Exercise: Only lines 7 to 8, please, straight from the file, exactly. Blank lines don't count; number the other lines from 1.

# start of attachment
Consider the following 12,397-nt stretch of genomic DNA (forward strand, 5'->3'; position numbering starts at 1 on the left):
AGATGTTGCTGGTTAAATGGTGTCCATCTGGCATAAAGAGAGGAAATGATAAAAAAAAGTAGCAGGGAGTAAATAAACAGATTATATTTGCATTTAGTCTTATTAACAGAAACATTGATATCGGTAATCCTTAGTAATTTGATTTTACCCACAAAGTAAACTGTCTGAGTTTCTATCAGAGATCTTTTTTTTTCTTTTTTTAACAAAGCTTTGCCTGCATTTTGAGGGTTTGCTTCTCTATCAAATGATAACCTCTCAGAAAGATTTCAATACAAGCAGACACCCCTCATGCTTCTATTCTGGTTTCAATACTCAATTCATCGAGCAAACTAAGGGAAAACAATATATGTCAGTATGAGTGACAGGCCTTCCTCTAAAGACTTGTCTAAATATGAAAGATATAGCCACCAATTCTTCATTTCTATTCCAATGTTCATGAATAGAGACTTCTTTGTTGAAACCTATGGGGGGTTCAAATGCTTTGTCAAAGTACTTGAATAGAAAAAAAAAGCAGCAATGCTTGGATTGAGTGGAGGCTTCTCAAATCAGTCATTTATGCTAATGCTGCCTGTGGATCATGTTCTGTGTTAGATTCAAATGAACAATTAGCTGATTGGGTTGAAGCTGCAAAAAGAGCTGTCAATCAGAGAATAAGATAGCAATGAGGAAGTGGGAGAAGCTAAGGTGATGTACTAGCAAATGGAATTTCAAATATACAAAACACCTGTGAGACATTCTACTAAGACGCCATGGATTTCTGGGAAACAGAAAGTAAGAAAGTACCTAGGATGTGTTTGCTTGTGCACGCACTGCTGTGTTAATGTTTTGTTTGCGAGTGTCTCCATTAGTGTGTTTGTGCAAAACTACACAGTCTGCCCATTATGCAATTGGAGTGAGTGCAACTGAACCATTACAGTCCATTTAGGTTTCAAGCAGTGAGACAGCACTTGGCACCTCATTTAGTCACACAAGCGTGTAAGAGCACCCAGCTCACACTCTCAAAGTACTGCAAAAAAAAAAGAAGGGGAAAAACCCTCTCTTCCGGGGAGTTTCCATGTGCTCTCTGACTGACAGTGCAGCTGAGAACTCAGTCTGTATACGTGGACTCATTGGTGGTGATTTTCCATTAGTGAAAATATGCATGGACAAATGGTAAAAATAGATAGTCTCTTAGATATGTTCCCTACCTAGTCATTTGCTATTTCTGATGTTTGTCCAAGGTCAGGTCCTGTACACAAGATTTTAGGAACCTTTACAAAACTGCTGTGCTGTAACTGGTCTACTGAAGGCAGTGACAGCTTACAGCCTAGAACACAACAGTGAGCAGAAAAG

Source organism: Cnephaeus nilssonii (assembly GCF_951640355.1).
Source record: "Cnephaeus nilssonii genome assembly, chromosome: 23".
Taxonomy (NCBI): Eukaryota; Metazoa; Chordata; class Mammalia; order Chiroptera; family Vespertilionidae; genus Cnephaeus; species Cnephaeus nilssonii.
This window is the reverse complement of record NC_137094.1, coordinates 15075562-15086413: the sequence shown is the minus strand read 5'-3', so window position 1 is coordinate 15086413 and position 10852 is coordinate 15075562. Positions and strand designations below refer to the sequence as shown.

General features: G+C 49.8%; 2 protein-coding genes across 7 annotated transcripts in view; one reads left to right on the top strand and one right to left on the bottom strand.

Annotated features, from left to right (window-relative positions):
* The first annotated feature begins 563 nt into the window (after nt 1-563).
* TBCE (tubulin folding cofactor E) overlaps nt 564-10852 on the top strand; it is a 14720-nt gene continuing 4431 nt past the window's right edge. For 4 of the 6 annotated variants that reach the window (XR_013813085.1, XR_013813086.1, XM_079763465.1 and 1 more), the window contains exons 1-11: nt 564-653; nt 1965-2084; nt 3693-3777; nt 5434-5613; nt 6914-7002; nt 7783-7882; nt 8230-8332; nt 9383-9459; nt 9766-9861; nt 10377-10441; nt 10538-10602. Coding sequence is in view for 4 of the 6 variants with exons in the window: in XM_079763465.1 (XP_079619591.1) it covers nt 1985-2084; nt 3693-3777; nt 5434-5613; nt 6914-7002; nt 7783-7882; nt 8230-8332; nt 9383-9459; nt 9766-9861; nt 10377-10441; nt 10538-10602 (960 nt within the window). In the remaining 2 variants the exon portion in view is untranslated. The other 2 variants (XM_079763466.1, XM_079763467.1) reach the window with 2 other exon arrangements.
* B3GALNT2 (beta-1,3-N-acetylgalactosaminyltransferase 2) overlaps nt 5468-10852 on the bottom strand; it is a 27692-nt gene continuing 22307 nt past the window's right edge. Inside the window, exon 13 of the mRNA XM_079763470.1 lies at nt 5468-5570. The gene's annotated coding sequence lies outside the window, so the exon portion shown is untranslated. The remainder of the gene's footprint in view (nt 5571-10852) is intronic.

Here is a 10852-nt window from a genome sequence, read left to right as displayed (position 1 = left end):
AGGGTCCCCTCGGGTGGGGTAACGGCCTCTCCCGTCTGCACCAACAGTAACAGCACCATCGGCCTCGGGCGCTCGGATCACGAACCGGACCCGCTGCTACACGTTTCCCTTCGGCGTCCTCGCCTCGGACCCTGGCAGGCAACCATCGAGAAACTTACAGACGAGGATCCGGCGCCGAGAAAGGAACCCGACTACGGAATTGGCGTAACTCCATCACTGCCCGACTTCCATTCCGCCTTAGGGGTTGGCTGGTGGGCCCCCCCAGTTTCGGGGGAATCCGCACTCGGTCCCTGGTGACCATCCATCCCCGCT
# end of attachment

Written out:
General features: G+C 49.8%; 2 protein-coding genes across 7 annotated transcripts in view; one reads left to right on the top strand and one right to left on the bottom strand.

Annotated features, from left to right (window-relative positions):